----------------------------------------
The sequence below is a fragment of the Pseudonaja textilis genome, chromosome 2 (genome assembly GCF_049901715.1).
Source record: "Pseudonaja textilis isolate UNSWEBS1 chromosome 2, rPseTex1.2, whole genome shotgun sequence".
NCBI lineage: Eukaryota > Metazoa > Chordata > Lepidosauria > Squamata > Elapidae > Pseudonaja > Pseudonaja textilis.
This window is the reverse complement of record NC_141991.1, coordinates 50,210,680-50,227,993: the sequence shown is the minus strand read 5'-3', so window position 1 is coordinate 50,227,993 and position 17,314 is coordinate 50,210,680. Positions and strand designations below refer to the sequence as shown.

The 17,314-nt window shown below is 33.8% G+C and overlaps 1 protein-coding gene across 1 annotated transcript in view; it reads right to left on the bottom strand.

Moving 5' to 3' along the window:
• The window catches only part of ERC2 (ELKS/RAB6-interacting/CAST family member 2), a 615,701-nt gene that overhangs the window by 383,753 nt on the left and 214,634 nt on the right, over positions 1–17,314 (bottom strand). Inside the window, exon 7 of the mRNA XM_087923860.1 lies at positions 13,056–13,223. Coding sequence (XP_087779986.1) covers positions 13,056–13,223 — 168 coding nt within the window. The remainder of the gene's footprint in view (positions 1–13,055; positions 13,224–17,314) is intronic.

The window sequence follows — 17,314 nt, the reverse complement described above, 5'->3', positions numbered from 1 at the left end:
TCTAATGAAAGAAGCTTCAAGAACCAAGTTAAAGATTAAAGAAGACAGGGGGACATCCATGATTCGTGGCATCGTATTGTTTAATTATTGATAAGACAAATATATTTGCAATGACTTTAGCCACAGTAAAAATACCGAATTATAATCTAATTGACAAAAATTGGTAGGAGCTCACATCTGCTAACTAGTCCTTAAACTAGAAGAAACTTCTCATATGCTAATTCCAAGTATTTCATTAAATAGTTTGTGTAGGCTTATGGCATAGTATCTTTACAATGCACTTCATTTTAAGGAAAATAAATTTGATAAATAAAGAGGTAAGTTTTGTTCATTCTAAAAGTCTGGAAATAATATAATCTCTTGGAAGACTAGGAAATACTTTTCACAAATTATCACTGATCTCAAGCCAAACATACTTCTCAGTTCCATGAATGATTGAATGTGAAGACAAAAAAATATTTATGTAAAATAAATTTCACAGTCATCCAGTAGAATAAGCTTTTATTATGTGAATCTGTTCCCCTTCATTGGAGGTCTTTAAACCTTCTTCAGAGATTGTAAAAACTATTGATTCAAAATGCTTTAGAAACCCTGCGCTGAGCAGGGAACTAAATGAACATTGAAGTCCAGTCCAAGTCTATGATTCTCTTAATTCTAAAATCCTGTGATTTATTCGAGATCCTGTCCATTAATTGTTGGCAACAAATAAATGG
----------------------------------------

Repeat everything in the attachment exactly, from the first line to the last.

The sequence below is a fragment of the Pseudonaja textilis genome, chromosome 2 (genome assembly GCF_049901715.1).
Source record: "Pseudonaja textilis isolate UNSWEBS1 chromosome 2, rPseTex1.2, whole genome shotgun sequence".
NCBI lineage: Eukaryota > Metazoa > Chordata > Lepidosauria > Squamata > Elapidae > Pseudonaja > Pseudonaja textilis.
This window is the reverse complement of record NC_141991.1, coordinates 50,210,680-50,227,993: the sequence shown is the minus strand read 5'-3', so window position 1 is coordinate 50,227,993 and position 17,314 is coordinate 50,210,680. Positions and strand designations below refer to the sequence as shown.

The 17,314-nt window shown below is 33.8% G+C and overlaps 1 protein-coding gene across 1 annotated transcript in view; it reads right to left on the bottom strand.

Moving 5' to 3' along the window:
• The window catches only part of ERC2 (ELKS/RAB6-interacting/CAST family member 2), a 615,701-nt gene that overhangs the window by 383,753 nt on the left and 214,634 nt on the right, over positions 1–17,314 (bottom strand). Inside the window, exon 7 of the mRNA XM_087923860.1 lies at positions 13,056–13,223. Coding sequence (XP_087779986.1) covers positions 13,056–13,223 — 168 coding nt within the window. The remainder of the gene's footprint in view (positions 1–13,055; positions 13,224–17,314) is intronic.

The window sequence follows — 17,314 nt, the reverse complement described above, 5'->3', positions numbered from 1 at the left end:
TCTAATGAAAGAAGCTTCAAGAACCAAGTTAAAGATTAAAGAAGACAGGGGGACATCCATGATTCGTGGCATCGTATTGTTTAATTATTGATAAGACAAATATATTTGCAATGACTTTAGCCACAGTAAAAATACCGAATTATAATCTAATTGACAAAAATTGGTAGGAGCTCACATCTGCTAACTAGTCCTTAAACTAGAAGAAACTTCTCATATGCTAATTCCAAGTATTTCATTAAATAGTTTGTGTAGGCTTATGGCATAGTATCTTTACAATGCACTTCATTTTAAGGAAAATAAATTTGATAAATAAAGAGGTAAGTTTTGTTCATTCTAAAAGTCTGGAAATAATATAATCTCTTGGAAGACTAGGAAATACTTTTCACAAATTATCACTGATCTCAAGCCAAACATACTTCTCAGTTCCATGAATGATTGAATGTGAAGACAAAAAAATATTTATGTAAAATAAATTTCACAGTCATCCAGTAGAATAAGCTTTTATTATGTGAATCTGTTCCCCTTCATTGGAGGTCTTTAAACCTTCTTCAGAGATTGTAAAAACTATTGATTCAAAATGCTTTAGAAACCCTGCGCTGAGCAGGGAACTAAATGAACATTGAAGTCCAGTCCAAGTCTATGATTCTCTTAATTCTAAAATCCTGTGATTTATTCGAGATCCTGTCCATTAATTGTTGGCAACAAATAAATGG